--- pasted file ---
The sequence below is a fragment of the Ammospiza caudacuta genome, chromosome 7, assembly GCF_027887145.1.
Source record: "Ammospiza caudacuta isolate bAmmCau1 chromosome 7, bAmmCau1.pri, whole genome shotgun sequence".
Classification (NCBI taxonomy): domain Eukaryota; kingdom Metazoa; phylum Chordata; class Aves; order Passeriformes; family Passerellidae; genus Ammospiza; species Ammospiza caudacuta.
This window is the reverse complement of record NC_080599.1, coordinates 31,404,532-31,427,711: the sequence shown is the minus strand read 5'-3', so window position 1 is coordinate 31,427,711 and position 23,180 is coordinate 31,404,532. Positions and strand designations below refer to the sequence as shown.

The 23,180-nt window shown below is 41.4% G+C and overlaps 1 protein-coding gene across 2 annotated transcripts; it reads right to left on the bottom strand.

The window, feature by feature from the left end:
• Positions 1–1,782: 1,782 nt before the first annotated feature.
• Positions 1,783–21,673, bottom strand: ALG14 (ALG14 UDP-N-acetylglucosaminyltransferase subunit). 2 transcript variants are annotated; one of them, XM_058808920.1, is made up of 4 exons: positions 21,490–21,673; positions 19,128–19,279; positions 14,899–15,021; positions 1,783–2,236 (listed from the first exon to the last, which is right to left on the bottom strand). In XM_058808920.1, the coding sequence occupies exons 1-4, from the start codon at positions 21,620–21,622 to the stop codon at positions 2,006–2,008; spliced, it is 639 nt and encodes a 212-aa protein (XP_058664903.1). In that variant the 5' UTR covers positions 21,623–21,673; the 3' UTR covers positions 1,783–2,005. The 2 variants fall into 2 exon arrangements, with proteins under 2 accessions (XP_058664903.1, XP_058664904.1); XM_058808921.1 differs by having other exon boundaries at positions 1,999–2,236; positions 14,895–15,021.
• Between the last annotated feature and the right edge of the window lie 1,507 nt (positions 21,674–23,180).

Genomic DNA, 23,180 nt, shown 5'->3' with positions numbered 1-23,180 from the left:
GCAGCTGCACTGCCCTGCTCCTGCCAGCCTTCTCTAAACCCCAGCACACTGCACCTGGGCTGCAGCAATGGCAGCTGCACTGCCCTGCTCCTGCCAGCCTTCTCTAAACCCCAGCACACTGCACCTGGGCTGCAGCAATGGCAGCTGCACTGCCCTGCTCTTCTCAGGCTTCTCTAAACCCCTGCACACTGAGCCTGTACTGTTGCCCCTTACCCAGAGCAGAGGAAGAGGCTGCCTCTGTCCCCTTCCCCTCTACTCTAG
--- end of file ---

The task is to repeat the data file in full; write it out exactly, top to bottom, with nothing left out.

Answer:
The sequence below is a fragment of the Ammospiza caudacuta genome, chromosome 7, assembly GCF_027887145.1.
Source record: "Ammospiza caudacuta isolate bAmmCau1 chromosome 7, bAmmCau1.pri, whole genome shotgun sequence".
Classification (NCBI taxonomy): domain Eukaryota; kingdom Metazoa; phylum Chordata; class Aves; order Passeriformes; family Passerellidae; genus Ammospiza; species Ammospiza caudacuta.
This window is the reverse complement of record NC_080599.1, coordinates 31,404,532-31,427,711: the sequence shown is the minus strand read 5'-3', so window position 1 is coordinate 31,427,711 and position 23,180 is coordinate 31,404,532. Positions and strand designations below refer to the sequence as shown.

The 23,180-nt window shown below is 41.4% G+C and overlaps 1 protein-coding gene across 2 annotated transcripts; it reads right to left on the bottom strand.

The window, feature by feature from the left end:
• Positions 1–1,782: 1,782 nt before the first annotated feature.
• Positions 1,783–21,673, bottom strand: ALG14 (ALG14 UDP-N-acetylglucosaminyltransferase subunit). 2 transcript variants are annotated; one of them, XM_058808920.1, is made up of 4 exons: positions 21,490–21,673; positions 19,128–19,279; positions 14,899–15,021; positions 1,783–2,236 (listed from the first exon to the last, which is right to left on the bottom strand). In XM_058808920.1, the coding sequence occupies exons 1-4, from the start codon at positions 21,620–21,622 to the stop codon at positions 2,006–2,008; spliced, it is 639 nt and encodes a 212-aa protein (XP_058664903.1). In that variant the 5' UTR covers positions 21,623–21,673; the 3' UTR covers positions 1,783–2,005. The 2 variants fall into 2 exon arrangements, with proteins under 2 accessions (XP_058664903.1, XP_058664904.1); XM_058808921.1 differs by having other exon boundaries at positions 1,999–2,236; positions 14,895–15,021.
• Between the last annotated feature and the right edge of the window lie 1,507 nt (positions 21,674–23,180).

Genomic DNA, 23,180 nt, shown 5'->3' with positions numbered 1-23,180 from the left:
GCAGCTGCACTGCCCTGCTCCTGCCAGCCTTCTCTAAACCCCAGCACACTGCACCTGGGCTGCAGCAATGGCAGCTGCACTGCCCTGCTCCTGCCAGCCTTCTCTAAACCCCAGCACACTGCACCTGGGCTGCAGCAATGGCAGCTGCACTGCCCTGCTCTTCTCAGGCTTCTCTAAACCCCTGCACACTGAGCCTGTACTGTTGCCCCTTACCCAGAGCAGAGGAAGAGGCTGCCTCTGTCCCCTTCCCCTCTACTCTAG